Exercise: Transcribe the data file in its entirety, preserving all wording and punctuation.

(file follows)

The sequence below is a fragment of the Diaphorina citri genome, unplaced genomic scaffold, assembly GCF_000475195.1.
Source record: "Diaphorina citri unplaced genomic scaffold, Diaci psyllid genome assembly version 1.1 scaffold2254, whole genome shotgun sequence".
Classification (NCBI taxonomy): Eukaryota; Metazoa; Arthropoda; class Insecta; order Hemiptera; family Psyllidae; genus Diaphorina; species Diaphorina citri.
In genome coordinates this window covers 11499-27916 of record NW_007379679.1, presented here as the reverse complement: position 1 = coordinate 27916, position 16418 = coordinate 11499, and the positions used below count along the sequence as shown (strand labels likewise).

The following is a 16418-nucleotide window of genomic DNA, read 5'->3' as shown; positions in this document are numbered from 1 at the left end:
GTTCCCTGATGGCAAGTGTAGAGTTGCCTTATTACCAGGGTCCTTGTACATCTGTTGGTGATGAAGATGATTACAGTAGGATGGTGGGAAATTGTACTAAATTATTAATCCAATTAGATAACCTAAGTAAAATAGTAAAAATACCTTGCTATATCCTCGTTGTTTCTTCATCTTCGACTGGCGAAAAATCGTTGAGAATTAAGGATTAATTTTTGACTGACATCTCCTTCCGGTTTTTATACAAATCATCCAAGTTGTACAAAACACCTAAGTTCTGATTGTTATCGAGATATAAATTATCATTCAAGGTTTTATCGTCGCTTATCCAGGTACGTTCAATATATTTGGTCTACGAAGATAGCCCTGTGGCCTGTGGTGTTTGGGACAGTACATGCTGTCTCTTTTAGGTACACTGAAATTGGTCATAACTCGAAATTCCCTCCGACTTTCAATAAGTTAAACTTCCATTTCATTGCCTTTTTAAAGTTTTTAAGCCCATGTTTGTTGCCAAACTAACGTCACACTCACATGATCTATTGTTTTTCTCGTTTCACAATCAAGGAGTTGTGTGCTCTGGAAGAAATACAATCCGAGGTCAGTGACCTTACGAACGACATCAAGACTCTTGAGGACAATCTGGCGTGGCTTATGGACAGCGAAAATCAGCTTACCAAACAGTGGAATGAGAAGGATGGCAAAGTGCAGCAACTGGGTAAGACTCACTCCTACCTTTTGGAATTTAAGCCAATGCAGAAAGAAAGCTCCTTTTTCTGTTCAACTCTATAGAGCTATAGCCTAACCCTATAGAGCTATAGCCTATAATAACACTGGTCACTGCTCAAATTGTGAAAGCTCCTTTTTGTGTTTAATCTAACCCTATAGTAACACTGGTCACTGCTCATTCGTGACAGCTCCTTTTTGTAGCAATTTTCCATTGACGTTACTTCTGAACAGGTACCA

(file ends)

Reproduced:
The sequence below is a fragment of the Diaphorina citri genome, unplaced genomic scaffold, assembly GCF_000475195.1.
Source record: "Diaphorina citri unplaced genomic scaffold, Diaci psyllid genome assembly version 1.1 scaffold2254, whole genome shotgun sequence".
Classification (NCBI taxonomy): Eukaryota; Metazoa; Arthropoda; class Insecta; order Hemiptera; family Psyllidae; genus Diaphorina; species Diaphorina citri.
In genome coordinates this window covers 11499-27916 of record NW_007379679.1, presented here as the reverse complement: position 1 = coordinate 27916, position 16418 = coordinate 11499, and the positions used below count along the sequence as shown (strand labels likewise).

The following is a 16418-nucleotide window of genomic DNA, read 5'->3' as shown; positions in this document are numbered from 1 at the left end:
GTTCCCTGATGGCAAGTGTAGAGTTGCCTTATTACCAGGGTCCTTGTACATCTGTTGGTGATGAAGATGATTACAGTAGGATGGTGGGAAATTGTACTAAATTATTAATCCAATTAGATAACCTAAGTAAAATAGTAAAAATACCTTGCTATATCCTCGTTGTTTCTTCATCTTCGACTGGCGAAAAATCGTTGAGAATTAAGGATTAATTTTTGACTGACATCTCCTTCCGGTTTTTATACAAATCATCCAAGTTGTACAAAACACCTAAGTTCTGATTGTTATCGAGATATAAATTATCATTCAAGGTTTTATCGTCGCTTATCCAGGTACGTTCAATATATTTGGTCTACGAAGATAGCCCTGTGGCCTGTGGTGTTTGGGACAGTACATGCTGTCTCTTTTAGGTACACTGAAATTGGTCATAACTCGAAATTCCCTCCGACTTTCAATAAGTTAAACTTCCATTTCATTGCCTTTTTAAAGTTTTTAAGCCCATGTTTGTTGCCAAACTAACGTCACACTCACATGATCTATTGTTTTTCTCGTTTCACAATCAAGGAGTTGTGTGCTCTGGAAGAAATACAATCCGAGGTCAGTGACCTTACGAACGACATCAAGACTCTTGAGGACAATCTGGCGTGGCTTATGGACAGCGAAAATCAGCTTACCAAACAGTGGAATGAGAAGGATGGCAAAGTGCAGCAACTGGGTAAGACTCACTCCTACCTTTTGGAATTTAAGCCAATGCAGAAAGAAAGCTCCTTTTTCTGTTCAACTCTATAGAGCTATAGCCTAACCCTATAGAGCTATAGCCTATAATAACACTGGTCACTGCTCAAATTGTGAAAGCTCCTTTTTGTGTTTAATCTAACCCTATAGTAACACTGGTCACTGCTCATTCGTGACAGCTCCTTTTTGTAGCAATTTTCCATTGACGTTACTTCTGAACAGGTACCA